This week Nicholas Rossis was busy blogging… I couldn’t decide which tones to re-blog – and decided to just publish his entire collection. He has fascinating and informative posts and this way you can decide for yourself which ones are interesting to you. Thanks a lot, Nicholas!
As anyone who’s been following my blog for a while surely knows, I love puns and bad dad jokes (often the same thing). And I often use them in my work, especially in my children’s books. Which becomes rather problematic when translating them into Greek. How can someone translate puns decently?
Rick van Mechelen, aka “that translation student“, recently shared an interesting post on this very subject. He cites Dirk Delabastita 1996 work* to divide puns into four categories of ambiguity. These are homonymy, homophony, homography, and paronymy, each of which is better suited to different forms of communication:
A pun where a word with multiple meanings is used to give multiple meanings at once.
A hard-boiled egg in the morning is hard to beat.
A pun using two words that sound identical, but have different spellings.
First, a caveat: the Middle Ages lasted a thousand years in places as different as Iceland and the Holy Land. So, things differed from place to place and from time to time. After all, did your grandmother get married in a similar way to you?
No matter where and when, though, a general fact about marriage in the Middle Ages is that it was usually an economic affair.
This is not to say that the parties to a medieval marriage inherently lacked affection, passion, or sexual attraction. However, economic considerations played an important role in marriage negotiations and contracts…
This is a guest post by Daniela McVicker. Daniela is a contributor to Essayguard. She has a master’s degree in English Literature and is truly passionate about learning foreign languages and teaching. Daniela works with the students to help them reveal their writing talent and find their one true calling.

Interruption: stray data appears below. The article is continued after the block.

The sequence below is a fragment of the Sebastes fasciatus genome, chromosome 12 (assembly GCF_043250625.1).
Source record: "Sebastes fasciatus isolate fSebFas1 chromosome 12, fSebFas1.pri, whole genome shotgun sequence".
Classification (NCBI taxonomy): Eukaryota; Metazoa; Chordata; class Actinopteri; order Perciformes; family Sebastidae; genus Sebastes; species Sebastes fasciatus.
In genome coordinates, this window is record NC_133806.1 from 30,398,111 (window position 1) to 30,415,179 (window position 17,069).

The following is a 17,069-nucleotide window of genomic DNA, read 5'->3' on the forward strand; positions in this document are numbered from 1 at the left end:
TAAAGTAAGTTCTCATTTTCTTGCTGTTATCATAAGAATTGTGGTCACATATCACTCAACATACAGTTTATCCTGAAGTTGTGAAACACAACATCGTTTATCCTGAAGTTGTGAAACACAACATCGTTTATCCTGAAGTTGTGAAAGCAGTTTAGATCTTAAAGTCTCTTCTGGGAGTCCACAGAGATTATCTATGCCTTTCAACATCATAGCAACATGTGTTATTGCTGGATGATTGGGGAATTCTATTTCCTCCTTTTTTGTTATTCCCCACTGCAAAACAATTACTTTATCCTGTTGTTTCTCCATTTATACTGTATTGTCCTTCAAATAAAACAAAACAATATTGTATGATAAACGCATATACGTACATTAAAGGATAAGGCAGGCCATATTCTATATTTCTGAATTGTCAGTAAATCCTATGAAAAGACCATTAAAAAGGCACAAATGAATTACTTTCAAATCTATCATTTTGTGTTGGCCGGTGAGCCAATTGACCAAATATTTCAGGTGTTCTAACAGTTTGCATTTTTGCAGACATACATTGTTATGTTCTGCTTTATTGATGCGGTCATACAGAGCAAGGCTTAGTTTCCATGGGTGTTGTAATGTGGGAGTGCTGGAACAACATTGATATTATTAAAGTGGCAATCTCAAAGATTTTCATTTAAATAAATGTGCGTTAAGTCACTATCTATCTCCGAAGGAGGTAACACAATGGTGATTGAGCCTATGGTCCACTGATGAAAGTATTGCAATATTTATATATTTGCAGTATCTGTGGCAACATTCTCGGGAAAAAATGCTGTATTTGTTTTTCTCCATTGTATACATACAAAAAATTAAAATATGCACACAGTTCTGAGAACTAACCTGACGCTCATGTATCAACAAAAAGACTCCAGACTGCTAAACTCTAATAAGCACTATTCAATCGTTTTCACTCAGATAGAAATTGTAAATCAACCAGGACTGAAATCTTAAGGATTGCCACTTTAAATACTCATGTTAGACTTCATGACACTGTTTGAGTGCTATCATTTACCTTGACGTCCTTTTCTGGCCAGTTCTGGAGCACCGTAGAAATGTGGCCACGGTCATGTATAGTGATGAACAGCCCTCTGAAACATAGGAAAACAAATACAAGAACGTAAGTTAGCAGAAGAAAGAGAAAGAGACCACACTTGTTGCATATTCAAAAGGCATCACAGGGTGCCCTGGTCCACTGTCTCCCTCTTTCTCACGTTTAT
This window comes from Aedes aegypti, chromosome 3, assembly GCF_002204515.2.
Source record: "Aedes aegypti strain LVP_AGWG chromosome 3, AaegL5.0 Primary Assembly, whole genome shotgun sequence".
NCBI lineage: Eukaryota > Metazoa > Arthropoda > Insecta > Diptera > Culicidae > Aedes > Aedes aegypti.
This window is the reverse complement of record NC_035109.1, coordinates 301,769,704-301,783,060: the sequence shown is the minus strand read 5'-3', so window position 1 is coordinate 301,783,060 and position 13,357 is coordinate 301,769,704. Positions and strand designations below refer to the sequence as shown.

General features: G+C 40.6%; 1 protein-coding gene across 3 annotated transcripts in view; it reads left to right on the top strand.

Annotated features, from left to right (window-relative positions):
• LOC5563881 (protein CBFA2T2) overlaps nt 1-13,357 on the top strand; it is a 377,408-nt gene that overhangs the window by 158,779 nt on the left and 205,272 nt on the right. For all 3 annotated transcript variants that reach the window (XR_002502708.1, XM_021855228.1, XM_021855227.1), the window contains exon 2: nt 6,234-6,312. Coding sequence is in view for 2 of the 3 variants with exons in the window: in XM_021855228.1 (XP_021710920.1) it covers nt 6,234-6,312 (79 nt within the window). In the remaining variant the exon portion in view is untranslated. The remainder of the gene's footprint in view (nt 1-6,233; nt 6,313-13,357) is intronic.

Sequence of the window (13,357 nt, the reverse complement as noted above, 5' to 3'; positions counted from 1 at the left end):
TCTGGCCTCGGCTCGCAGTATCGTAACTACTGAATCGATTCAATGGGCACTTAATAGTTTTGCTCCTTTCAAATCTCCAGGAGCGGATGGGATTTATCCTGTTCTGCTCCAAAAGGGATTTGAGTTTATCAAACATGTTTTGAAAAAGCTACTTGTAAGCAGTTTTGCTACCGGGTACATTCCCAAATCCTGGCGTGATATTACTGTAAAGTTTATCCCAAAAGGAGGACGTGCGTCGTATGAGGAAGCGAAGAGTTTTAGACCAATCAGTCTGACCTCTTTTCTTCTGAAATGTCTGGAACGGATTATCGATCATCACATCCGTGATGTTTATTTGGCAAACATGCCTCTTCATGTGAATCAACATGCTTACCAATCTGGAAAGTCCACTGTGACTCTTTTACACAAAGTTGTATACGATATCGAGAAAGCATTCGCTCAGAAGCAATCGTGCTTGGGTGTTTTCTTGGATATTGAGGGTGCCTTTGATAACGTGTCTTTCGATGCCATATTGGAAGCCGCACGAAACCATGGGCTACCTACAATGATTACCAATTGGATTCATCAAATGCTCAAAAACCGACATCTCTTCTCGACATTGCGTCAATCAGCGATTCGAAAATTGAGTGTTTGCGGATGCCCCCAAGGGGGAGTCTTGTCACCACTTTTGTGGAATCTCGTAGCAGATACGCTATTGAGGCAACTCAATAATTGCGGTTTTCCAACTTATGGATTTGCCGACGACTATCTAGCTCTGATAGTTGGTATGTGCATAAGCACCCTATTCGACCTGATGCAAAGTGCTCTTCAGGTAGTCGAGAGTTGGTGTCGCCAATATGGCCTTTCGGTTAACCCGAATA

7 Tips to Write a Killer Book Presentation
Sometimes, a book you have written draws enough attention that you are asked to speak about it to an audience. You may be asked to present as a subject expert, talk about your material at a conference or convention, present at a book fair, or give a quick presentation as part of a book signing.
As they say, more people are afraid of public speaking than of death. Which means that most people would prefer being in a casket than giving the obituary.
My Ph.D. thesis, Design in the Digital Age: In Search of a Collaborative Paradigm, was all about finding novel ways to help designers interact with their clients. I had envisioned a tablet-based Virtual Reality environment with Augmented Reality elements for the client, thus allowing them to better understand what the architect or designer was trying to achieve. As for the architect or designer, Artificial-Intelligence software would significantly speed up the design process.
My thesis was published in 2000. Unfortunately, my vision has yet to be brought together by a software company, even though most of the elements I was describing are now widely available.
However, that doesn’t mean that technology hasn’t changed in other ways. As an article in IndiaCADworks explains, in the architecture, engineering, and construction (AEC) industries, new technologies are advancing with each passing day that makes the process of construction smarter, more streamlined, and indeed futuristic.
Nicholas C. Rossis is a very talented author I know mostly from his blogs. He’s an excellent blogger too and educates young writers on his blogs on how the business works. Thank you so very much for featuring Demon Tracker and me on your blogs today, Nicholas. I’m honored!